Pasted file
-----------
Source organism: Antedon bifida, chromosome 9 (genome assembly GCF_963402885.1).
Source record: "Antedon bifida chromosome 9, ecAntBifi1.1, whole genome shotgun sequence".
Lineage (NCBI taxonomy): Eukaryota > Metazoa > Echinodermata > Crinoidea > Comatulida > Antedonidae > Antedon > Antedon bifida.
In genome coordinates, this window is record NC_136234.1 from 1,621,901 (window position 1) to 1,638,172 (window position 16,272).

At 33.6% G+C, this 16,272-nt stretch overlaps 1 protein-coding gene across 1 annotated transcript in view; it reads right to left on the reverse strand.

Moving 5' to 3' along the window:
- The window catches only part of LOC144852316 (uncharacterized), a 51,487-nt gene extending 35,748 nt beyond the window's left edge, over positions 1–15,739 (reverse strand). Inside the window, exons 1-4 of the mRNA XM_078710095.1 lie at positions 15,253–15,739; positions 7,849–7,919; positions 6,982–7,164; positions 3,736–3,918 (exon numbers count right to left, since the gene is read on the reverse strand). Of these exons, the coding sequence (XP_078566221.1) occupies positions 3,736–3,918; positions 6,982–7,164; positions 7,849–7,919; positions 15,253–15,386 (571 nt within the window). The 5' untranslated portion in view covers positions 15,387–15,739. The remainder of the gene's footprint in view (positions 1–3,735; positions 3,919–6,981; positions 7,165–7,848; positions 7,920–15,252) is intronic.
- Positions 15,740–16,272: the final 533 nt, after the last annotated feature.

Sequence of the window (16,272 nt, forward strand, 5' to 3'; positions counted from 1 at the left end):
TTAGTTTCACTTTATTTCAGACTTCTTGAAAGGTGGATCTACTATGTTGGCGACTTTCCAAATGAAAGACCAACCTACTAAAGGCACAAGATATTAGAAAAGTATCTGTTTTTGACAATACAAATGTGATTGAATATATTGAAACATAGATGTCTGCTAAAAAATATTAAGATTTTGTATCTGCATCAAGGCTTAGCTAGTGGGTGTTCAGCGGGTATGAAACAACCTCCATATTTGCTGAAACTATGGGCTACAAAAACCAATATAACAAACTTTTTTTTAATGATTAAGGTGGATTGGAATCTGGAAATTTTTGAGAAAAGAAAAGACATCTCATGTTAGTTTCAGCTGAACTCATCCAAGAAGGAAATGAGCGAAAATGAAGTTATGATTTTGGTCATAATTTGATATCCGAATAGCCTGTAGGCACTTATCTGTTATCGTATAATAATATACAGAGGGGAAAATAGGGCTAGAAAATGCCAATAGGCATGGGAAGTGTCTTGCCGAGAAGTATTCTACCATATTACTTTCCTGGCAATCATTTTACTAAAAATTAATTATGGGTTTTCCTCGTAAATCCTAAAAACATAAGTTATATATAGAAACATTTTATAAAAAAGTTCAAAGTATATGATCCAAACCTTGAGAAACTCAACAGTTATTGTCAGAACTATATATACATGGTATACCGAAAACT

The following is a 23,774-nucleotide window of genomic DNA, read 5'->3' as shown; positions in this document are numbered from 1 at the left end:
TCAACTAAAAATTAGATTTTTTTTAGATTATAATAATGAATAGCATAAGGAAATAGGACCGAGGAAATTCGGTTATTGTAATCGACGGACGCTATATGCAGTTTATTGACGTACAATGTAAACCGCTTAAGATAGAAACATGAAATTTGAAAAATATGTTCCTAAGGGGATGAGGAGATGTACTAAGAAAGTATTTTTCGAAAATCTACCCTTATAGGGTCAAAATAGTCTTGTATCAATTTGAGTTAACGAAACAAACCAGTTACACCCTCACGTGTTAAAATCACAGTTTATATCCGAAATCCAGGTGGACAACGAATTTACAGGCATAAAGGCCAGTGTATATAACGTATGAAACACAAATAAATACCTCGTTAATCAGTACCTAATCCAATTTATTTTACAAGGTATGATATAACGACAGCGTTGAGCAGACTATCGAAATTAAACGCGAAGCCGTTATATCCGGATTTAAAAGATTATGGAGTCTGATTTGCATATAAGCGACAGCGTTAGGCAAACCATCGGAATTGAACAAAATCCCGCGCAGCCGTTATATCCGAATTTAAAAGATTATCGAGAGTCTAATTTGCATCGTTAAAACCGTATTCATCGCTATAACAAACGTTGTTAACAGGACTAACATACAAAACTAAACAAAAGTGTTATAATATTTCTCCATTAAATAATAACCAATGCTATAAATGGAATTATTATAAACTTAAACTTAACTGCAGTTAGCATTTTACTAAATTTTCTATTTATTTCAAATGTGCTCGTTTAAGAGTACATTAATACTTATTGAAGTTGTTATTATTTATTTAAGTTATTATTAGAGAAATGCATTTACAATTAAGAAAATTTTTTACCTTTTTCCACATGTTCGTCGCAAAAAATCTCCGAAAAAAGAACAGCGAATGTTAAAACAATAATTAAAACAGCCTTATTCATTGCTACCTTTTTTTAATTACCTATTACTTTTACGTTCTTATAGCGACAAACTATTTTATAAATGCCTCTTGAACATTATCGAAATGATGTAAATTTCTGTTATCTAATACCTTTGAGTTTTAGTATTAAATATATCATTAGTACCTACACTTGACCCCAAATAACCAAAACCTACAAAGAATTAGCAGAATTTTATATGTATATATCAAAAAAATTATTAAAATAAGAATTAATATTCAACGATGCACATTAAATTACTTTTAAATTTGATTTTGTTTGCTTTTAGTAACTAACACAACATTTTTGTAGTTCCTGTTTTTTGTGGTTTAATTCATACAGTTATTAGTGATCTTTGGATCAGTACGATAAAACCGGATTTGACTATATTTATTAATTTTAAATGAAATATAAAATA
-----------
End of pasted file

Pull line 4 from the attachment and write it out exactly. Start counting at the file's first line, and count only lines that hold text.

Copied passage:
In genome coordinates, this window is record NC_136234.1 from 1,621,901 (window position 1) to 1,638,172 (window position 16,272).